Of course people are in here discussing the rebellions and cheering the resisters on. It’s been a sense of everyone feeling like “about time,” because those of us who have been living through the reality of the semi-covert, organized hostility towards certain groups of society to see it aired out and picked up by those in a better position to resist with effect gives us a sense of validation and encouragement. It felt as though before this nothing we said against these people would get taken seriously, as if by them being a part of the system of justice they were incapable of injustice, and we were all just sore bitter individuals. Now that people are coming to realize that it can happen to anyone anywhere for any reason, getting wrongly accused and jailed, killed by officers walking anywhere or even sitting in your own home. It’s encouraged guys in here to do their part, and due to the fact that we are all convicted felons we know our limitations in the roles we can play effectively, so we embrace the radical and militant part where force may be needed. Even still, we discuss other aspects of the movement and encourage that too, but we just don’t want to let the opposition use our past deeds in a propaganda campaign to discredit the movement as a whole. Our position is: we want the establishment to realize that they would rather talk to the “reasonable” organizers than to deal with us. But yes, its caused us to put aside certain differences at times in here to stand together in a common cause.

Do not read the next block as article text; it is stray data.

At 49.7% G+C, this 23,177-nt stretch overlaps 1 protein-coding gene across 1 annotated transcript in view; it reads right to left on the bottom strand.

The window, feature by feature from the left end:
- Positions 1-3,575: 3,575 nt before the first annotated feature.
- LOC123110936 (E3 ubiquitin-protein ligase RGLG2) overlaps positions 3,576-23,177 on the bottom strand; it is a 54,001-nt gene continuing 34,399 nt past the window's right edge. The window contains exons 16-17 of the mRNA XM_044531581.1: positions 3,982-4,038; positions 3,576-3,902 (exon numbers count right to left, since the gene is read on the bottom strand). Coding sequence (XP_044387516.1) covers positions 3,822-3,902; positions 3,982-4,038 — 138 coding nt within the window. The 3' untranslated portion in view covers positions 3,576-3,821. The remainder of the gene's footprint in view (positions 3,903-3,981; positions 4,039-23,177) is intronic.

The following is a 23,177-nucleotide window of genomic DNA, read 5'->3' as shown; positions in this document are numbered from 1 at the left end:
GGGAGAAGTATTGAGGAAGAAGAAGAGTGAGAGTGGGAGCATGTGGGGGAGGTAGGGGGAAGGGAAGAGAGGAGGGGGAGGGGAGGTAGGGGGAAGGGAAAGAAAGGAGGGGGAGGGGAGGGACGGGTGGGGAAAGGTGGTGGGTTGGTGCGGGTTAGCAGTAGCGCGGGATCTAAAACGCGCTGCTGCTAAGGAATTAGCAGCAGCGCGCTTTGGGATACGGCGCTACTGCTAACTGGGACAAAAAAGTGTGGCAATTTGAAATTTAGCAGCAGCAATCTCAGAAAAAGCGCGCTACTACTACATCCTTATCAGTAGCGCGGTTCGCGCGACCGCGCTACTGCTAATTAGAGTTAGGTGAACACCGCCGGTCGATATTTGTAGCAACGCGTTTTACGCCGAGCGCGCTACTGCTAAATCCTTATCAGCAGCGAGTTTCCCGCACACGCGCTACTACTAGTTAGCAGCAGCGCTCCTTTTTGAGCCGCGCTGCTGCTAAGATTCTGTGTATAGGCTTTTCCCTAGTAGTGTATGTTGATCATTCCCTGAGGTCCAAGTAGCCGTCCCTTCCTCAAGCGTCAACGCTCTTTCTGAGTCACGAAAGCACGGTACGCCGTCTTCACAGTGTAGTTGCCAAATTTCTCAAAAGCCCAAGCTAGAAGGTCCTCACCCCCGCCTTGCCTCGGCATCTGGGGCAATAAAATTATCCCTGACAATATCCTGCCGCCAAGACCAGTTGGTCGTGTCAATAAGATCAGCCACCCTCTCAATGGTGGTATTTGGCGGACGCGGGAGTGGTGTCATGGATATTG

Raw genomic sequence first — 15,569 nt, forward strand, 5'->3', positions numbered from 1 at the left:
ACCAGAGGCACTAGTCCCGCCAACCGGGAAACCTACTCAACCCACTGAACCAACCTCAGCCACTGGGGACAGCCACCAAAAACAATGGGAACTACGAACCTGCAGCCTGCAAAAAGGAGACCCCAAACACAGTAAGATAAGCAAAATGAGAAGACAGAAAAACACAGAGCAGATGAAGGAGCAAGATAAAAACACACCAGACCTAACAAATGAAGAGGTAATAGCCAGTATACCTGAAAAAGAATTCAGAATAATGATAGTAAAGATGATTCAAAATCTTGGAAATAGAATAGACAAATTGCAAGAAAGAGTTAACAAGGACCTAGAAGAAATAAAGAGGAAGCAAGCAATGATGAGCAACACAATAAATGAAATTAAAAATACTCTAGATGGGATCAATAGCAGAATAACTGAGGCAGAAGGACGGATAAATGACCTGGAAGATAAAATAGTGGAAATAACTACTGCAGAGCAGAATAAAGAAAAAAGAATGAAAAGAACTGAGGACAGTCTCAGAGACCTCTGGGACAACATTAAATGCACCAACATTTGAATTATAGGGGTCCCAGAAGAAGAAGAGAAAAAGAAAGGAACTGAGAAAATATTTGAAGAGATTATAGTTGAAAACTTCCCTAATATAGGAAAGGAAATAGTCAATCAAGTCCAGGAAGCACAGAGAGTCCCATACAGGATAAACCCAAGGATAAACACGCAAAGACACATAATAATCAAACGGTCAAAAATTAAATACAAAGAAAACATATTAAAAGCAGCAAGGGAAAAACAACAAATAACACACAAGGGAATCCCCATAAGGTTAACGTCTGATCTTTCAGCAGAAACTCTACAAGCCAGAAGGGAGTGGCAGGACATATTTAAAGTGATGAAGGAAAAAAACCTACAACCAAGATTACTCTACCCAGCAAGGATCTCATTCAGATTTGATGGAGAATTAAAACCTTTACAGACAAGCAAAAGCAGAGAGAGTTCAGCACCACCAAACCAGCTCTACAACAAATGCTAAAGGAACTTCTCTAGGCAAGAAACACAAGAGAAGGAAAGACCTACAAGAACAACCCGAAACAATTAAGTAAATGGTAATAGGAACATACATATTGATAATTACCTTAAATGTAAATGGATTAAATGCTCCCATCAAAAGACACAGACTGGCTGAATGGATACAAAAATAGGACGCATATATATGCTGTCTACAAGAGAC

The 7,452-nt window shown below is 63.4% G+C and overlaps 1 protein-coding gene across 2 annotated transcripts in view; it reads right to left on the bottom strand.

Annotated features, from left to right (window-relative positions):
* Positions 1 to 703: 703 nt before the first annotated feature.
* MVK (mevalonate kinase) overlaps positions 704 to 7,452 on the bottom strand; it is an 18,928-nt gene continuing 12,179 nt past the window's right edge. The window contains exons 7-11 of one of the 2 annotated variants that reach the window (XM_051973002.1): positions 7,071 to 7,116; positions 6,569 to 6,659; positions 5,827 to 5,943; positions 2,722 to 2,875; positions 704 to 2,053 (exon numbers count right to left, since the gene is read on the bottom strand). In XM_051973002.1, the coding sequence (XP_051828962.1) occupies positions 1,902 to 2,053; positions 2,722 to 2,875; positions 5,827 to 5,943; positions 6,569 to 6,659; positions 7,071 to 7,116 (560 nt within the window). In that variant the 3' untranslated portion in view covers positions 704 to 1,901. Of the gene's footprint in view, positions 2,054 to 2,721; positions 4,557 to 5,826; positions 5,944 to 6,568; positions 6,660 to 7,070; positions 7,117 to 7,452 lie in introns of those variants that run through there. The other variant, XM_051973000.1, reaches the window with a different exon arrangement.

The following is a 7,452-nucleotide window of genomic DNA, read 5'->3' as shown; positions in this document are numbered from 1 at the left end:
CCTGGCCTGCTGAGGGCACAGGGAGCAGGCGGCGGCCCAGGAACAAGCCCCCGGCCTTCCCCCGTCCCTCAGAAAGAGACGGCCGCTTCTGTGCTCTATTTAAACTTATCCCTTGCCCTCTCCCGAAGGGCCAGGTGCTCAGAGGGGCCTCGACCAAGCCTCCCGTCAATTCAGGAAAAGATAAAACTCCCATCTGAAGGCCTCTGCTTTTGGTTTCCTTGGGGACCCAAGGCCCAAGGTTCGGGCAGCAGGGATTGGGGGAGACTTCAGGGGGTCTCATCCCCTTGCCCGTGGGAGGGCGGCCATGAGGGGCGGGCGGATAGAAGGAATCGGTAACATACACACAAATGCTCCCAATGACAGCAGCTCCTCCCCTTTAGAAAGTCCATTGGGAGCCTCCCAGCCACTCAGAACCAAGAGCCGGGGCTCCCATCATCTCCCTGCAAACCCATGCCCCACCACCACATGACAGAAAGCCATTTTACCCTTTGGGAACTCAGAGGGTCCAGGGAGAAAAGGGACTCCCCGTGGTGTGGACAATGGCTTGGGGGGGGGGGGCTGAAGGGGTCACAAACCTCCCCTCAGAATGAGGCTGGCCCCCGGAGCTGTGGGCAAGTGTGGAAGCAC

1. Did it feel to you like there was a racial dynamic to how prisoners reacted to the news of these mostly Black uprisings? Was there more or less racial unity with regards to anti-police sentiment in the prison? Did it seem like white or Latino/a prisoners could relate?